A Cambria County farm was one of 27 protected this week during a meeting of the Pennsylvania Agricultural Land Preservation Board.

According to a press release from the Pennsylvania Department of Agriculture, the Patricia Miller farm, a crop farm of more than 128 acres, was preserved at the meeting.

Agriculture Secretary Russell Redding said the 27 farms covering more than 2,100 acres across 15 counties represent targeted investments in the future of farming.

"Pennsylvanians share a connection to our farmland – we reaffirmed that commitment 30 years ago with the creation of a state farmland preservation program, and through state funding initiatives, county-level programs, non-profits, and farmers themselves, we continue to live that commitment to food production in the Keystone State," Redding said. "Safeguarding our land is the first step to securing our best agricultural land for generations to come."

Since the program began in 1988, federal, state, county, and local governments have purchased permanent easements on 5,607 farms totaling 574,642 acres in 59 counties for agricultural production.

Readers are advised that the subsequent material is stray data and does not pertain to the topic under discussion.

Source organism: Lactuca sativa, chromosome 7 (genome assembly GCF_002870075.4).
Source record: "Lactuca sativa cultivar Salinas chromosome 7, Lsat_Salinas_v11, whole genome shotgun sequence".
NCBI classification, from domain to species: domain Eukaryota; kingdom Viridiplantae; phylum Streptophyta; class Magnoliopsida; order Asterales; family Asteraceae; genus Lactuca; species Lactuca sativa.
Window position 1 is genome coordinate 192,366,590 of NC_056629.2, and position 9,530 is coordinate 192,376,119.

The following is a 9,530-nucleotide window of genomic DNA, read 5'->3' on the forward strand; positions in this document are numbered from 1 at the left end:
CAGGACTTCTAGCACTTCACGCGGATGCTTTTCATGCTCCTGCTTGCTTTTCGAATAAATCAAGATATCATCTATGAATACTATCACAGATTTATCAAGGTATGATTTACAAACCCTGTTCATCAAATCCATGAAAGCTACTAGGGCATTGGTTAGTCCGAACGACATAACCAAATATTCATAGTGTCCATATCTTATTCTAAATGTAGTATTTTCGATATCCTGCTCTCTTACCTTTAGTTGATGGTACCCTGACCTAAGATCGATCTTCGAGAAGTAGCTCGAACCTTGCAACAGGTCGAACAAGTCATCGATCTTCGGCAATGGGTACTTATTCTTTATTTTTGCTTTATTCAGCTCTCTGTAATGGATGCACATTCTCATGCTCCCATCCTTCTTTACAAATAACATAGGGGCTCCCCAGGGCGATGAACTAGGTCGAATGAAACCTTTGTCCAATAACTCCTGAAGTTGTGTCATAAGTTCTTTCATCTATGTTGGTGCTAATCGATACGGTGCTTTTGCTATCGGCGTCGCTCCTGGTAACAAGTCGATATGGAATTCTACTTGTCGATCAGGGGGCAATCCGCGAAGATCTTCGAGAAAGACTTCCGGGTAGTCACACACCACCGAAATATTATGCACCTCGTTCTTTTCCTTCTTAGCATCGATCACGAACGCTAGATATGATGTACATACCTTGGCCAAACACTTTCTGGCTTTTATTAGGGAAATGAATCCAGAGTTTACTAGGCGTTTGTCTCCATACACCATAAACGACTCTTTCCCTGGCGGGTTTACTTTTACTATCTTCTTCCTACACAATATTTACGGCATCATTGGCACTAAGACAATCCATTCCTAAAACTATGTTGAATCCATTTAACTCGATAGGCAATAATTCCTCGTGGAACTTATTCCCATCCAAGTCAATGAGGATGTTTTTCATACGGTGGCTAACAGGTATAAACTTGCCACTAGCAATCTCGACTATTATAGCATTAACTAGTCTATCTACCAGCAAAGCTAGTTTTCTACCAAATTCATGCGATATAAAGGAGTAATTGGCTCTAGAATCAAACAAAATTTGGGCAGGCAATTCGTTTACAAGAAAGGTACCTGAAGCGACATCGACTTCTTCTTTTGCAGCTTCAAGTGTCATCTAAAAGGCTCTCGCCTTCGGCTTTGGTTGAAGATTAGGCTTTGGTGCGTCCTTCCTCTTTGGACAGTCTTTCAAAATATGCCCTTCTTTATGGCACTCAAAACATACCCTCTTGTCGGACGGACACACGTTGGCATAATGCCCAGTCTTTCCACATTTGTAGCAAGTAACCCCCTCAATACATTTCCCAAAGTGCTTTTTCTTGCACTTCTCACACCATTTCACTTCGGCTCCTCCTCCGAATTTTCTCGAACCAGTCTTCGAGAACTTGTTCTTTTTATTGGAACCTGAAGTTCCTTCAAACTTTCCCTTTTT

The farms included three preserved by the Hissong family in Franklin County that support a dairy operation, which join four other farms totaling more than 700 acres that have been preserved by the family. The board also preserved the Mark and Kelly Shannon farm in Adams County, which grows fruits and vegetables for sale at local farmers markets and for delivery to customers in Washington, D.C.

Other farms preserved include equine, poultry, crop, and livestock operations. Many families accepted reduced compensation for their easements, and several donated their farmland outright.

The Pennsylvania Agricultural Conservation Easement Purchase Program, as it is formally known, is dedicated to slowing the loss of prime farmland to non-agricultural uses. Funding allows state, county and local governments to purchase conservation easements from owners of quality farmland. State, county, local, and federal funds committed at the meeting are allocated to county programs to purchase development rights to preserve farms on county waiting lists.

​Jocelyn Brumbaugh is a reporter for the Tribune-Democrat. Follow her on Twitter @JBrumbaughTD.

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